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City announces first 23 locations for new food trucks

Map: Food truck locations

Map: Food truck locations

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Updated: November 5, 2012 11:42AM

Mobile food trucks with cooking on board would be able to set up shop for two hours-at-a-time in 23 designated locations across the city, under a mayoral plan proposed Wednesday.

Earlier this year, Mayor Rahm Emanuel brokered an end to the two year-stalemate that had stunted Chicago’s growth as a culinary capital to jump-start job creation here that already leads the nation.

To appease brick-and-mortar restaurants concerned about the threat to their businesses, the ordinance required mobile food trucks to: set up shop at least 200 feet away from any licensed restaurant; be in a location where they could “legally park” and not remain in any one location for more than two hours at a time.

The ordinance also created designated “food stands” exempt from the 200-foot buffer — with space for two food trucks — in congested, parking-starved areas.

The two-hour parking limit also applied at those stands, with a minimum of five in each of six designated community areas: the Loop, the Near West Side, Lake View, Lincoln Park, Near North and West Town. Food stands may also be built in other parts of the city.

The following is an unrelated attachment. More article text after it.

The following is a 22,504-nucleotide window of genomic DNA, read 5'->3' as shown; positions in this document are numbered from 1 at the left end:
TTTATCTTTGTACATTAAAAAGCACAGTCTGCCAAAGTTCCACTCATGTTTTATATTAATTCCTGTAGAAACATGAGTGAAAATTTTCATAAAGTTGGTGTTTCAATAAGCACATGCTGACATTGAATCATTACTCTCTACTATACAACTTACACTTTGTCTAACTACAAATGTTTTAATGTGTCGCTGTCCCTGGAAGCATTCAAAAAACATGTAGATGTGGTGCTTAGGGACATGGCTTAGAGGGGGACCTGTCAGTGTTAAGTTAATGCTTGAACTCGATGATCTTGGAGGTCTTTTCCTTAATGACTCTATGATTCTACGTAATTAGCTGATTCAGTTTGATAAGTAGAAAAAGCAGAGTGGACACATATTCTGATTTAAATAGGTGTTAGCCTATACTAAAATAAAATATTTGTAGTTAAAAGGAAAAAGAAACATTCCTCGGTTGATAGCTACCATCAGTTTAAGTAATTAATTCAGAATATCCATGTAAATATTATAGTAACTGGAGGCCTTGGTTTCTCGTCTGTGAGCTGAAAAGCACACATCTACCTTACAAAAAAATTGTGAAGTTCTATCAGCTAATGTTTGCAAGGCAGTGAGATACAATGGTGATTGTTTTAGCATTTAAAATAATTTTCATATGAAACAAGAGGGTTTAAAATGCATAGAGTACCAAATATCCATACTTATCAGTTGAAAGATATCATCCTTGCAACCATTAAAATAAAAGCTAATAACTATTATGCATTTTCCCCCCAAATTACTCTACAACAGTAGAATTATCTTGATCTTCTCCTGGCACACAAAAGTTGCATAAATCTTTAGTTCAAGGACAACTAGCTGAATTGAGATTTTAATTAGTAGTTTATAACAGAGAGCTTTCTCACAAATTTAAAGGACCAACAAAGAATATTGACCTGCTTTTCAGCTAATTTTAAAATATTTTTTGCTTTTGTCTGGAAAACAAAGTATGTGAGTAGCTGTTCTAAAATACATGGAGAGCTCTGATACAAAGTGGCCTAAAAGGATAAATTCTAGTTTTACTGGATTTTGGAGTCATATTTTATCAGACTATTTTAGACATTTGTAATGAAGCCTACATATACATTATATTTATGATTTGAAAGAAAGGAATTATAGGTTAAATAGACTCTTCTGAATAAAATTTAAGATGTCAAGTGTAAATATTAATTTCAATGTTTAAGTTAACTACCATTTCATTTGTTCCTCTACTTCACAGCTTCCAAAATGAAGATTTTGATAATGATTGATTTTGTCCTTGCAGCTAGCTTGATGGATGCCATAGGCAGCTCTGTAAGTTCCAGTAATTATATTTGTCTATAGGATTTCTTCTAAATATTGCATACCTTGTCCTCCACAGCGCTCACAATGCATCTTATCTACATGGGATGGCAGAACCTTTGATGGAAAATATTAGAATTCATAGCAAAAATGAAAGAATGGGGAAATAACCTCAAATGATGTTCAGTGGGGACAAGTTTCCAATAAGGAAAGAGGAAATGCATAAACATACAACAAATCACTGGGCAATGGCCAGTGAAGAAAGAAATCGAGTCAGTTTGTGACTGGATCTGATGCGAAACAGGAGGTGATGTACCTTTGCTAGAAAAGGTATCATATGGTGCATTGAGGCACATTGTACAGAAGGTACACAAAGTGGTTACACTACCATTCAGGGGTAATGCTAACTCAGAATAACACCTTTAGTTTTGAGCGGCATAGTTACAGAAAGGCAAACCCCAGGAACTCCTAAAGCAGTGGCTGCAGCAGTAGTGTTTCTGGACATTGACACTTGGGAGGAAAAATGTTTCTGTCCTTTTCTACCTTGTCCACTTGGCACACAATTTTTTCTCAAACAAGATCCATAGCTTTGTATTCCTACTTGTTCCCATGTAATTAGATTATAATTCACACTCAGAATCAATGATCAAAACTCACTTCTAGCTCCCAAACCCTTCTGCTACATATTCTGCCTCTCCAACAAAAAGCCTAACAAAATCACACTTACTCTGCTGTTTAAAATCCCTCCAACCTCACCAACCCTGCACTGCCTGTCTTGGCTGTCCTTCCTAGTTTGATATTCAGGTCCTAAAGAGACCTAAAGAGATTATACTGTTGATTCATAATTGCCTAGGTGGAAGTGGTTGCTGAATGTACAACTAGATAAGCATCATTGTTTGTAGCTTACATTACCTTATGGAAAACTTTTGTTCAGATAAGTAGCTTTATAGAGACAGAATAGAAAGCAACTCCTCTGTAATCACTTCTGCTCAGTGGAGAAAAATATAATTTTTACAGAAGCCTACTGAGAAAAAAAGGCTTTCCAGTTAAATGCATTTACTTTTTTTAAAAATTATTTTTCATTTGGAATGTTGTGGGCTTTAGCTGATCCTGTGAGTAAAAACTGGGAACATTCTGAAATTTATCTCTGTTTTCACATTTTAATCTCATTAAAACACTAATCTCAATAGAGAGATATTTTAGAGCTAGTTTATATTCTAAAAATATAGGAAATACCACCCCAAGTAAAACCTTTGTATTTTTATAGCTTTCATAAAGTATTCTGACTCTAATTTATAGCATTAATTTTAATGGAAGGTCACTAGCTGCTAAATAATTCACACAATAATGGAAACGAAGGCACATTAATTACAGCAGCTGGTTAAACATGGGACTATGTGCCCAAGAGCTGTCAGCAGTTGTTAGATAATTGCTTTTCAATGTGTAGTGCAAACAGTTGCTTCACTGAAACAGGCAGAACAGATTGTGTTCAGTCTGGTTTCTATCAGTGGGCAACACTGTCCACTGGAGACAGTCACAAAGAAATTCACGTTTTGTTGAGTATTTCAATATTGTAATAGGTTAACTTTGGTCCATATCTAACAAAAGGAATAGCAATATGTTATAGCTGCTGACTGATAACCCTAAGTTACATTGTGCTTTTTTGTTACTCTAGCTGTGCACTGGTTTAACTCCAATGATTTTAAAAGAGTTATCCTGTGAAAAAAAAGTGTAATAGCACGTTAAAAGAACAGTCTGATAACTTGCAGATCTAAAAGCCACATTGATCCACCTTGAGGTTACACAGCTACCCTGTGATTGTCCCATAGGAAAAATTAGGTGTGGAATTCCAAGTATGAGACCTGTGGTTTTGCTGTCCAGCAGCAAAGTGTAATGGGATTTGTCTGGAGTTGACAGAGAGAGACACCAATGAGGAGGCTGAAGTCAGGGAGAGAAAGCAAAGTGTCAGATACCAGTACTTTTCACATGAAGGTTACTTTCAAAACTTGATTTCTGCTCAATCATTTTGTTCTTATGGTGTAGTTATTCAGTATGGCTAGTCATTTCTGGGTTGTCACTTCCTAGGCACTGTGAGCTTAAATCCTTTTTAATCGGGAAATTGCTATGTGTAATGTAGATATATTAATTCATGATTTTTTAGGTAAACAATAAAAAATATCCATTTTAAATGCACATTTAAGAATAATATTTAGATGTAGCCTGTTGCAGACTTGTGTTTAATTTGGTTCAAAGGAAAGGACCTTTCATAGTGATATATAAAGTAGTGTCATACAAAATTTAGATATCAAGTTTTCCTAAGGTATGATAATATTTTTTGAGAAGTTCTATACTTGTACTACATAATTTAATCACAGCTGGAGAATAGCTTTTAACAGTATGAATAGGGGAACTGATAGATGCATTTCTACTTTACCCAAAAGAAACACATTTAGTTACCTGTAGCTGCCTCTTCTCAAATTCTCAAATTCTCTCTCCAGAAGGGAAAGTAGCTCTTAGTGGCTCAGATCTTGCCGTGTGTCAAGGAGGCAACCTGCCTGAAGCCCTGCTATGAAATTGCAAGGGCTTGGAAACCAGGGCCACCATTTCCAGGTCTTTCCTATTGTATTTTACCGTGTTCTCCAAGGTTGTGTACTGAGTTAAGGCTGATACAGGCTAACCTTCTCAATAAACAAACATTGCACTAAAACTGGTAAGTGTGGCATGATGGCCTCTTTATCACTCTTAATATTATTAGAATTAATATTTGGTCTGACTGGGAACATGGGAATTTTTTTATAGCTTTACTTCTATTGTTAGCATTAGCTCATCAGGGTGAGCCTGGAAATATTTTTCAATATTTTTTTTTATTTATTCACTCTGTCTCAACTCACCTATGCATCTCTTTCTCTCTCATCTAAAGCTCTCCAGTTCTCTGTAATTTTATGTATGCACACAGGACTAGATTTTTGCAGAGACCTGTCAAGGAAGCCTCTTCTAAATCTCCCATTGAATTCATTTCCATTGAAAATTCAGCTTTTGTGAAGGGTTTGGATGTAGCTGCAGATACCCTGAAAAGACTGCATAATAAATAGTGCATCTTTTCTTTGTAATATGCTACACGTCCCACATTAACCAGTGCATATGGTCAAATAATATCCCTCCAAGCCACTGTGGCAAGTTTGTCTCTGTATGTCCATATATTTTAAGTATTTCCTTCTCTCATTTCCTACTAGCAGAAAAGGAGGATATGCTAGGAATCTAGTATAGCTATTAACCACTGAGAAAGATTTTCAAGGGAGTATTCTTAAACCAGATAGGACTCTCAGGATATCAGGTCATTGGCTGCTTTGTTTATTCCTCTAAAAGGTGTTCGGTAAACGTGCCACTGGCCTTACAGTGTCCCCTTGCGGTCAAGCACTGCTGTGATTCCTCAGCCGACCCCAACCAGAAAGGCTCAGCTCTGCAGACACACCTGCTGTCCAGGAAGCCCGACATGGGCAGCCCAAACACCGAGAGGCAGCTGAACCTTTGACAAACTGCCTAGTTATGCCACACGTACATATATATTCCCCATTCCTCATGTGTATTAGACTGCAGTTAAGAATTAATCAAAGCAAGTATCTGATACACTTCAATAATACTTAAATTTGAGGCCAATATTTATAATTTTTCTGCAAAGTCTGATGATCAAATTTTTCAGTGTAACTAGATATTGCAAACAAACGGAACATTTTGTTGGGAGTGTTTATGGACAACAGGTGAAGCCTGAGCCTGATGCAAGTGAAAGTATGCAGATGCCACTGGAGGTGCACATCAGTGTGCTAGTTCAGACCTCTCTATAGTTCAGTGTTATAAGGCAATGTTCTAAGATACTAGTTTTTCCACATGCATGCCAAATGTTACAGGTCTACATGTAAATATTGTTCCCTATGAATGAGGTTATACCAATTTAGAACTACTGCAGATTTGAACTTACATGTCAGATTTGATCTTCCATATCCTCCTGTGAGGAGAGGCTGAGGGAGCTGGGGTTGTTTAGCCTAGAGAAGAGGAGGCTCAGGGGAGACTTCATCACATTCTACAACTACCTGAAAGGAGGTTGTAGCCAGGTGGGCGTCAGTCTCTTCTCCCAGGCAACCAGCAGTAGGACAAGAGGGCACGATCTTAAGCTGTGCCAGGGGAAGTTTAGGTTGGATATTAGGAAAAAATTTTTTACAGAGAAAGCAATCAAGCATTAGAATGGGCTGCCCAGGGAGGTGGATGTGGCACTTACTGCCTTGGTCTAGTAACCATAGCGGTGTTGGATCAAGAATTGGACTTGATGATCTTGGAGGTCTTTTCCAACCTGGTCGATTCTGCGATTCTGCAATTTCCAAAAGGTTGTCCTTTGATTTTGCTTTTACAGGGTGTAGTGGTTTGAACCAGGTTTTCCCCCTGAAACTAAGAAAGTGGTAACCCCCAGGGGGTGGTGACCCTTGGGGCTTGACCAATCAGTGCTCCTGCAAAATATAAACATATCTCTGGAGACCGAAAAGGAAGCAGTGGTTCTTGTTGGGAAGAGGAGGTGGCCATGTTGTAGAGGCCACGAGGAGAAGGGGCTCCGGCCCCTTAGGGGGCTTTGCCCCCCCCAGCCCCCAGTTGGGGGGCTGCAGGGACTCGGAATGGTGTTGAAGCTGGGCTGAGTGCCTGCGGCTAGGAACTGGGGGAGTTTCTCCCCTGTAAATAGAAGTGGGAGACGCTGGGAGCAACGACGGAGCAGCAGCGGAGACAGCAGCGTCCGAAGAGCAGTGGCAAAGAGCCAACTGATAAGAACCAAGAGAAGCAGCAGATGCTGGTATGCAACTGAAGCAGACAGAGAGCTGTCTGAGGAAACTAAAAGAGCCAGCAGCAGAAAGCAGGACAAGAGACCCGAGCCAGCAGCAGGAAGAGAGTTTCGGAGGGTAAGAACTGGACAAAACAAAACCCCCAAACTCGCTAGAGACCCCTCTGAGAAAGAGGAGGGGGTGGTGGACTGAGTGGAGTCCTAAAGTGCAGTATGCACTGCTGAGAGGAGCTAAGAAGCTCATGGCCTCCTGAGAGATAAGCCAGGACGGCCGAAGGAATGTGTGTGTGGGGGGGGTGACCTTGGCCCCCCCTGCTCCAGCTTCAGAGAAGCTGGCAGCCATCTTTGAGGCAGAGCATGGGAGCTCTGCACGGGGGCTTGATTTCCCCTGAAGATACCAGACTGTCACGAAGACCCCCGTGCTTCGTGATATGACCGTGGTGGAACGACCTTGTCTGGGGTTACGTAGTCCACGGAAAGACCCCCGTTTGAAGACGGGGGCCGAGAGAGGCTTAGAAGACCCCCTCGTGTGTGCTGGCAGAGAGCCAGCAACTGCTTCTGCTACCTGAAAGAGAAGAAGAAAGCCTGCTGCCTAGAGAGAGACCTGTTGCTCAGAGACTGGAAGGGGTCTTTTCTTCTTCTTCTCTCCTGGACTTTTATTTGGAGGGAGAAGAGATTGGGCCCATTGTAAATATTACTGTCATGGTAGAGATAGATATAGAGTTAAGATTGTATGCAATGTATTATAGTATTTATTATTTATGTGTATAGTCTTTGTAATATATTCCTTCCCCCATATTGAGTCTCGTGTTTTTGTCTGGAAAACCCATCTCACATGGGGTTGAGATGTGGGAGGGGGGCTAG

On Wednesday, the mayor introduced an ordinance designating the first 23 locations. They were selected through a “collaborative process” that included the city’s Department of Transportation, aldermen and neighborhood businesses.

The stands will be located at: 3627 N. Southport; 3420 and 3241 N. Lincoln; 817 W. Belmont; 2934 N. Broadway; 1005 W. Wrightwood; 1030 W. Fullerton; 2156 N. Stockton Drive; 1262 and 1218 N. Milwaukee; 2135 W. Division; 1155 N. Oakley; 219 and 1615 W. Chicago; 149 N. Ashland; 831 N. Wells; 33 and 930 N. LaSalle; 450 N. Cityfront Plaza Drive; 828 N. Larrabee; 30 E. Lake; 125 S. Clark and 437 S. Columbus.

The full council still has to sign off on the ordinance.

“These dedicated food stands for food trucks will provide additional parking opportunities and expanded operations to foster this growing industry,” Emanuel said in a press release.

“They will also help to safeguard communities from added congestion and public safety issues, while creating economic opportunity throughout the city.”

The food truck ordinance made neither side particularly happy.

Food truck owners were unhappy about Emanuel’s plan to require food trucks to stay 200 feet away from brick-and-mortar restaurants. They also bemoaned the plan to restrict them to designated “food stands” in high-density areas and require food trucks to install GPS devices so the city can track their movements and impose $1,000 fines.

Some restaurant owners were equally upset with the mayor’s proposed compromise. They’re afraid that rolling restaurants that don’t pay property taxes will cut into their business at a time when many brick and mortar restaurants that do pay property taxes are struggling to stay alive.

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